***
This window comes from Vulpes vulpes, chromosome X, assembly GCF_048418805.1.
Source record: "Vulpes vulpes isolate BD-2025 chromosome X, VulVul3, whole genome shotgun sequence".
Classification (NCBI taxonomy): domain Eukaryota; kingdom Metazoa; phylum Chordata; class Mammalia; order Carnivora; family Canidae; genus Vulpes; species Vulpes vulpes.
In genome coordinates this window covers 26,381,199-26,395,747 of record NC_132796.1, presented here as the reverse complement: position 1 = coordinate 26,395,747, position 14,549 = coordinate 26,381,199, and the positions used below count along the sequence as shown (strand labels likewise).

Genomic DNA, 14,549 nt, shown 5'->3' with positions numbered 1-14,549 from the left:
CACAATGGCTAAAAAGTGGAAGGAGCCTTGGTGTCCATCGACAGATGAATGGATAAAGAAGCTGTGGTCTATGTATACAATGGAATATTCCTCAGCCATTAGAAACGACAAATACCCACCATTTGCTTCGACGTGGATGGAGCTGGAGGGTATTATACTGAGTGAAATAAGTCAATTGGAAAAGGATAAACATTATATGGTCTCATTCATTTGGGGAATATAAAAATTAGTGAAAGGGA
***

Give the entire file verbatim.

This window comes from Vulpes vulpes, chromosome X, assembly GCF_048418805.1.
Source record: "Vulpes vulpes isolate BD-2025 chromosome X, VulVul3, whole genome shotgun sequence".
Classification (NCBI taxonomy): domain Eukaryota; kingdom Metazoa; phylum Chordata; class Mammalia; order Carnivora; family Canidae; genus Vulpes; species Vulpes vulpes.
In genome coordinates this window covers 26,381,199-26,395,747 of record NC_132796.1, presented here as the reverse complement: position 1 = coordinate 26,395,747, position 14,549 = coordinate 26,381,199, and the positions used below count along the sequence as shown (strand labels likewise).

Genomic DNA, 14,549 nt, shown 5'->3' with positions numbered 1-14,549 from the left:
CACAATGGCTAAAAAGTGGAAGGAGCCTTGGTGTCCATCGACAGATGAATGGATAAAGAAGCTGTGGTCTATGTATACAATGGAATATTCCTCAGCCATTAGAAACGACAAATACCCACCATTTGCTTCGACGTGGATGGAGCTGGAGGGTATTATACTGAGTGAAATAAGTCAATTGGAAAAGGATAAACATTATATGGTCTCATTCATTTGGGGAATATAAAAATTAGTGAAAGGGA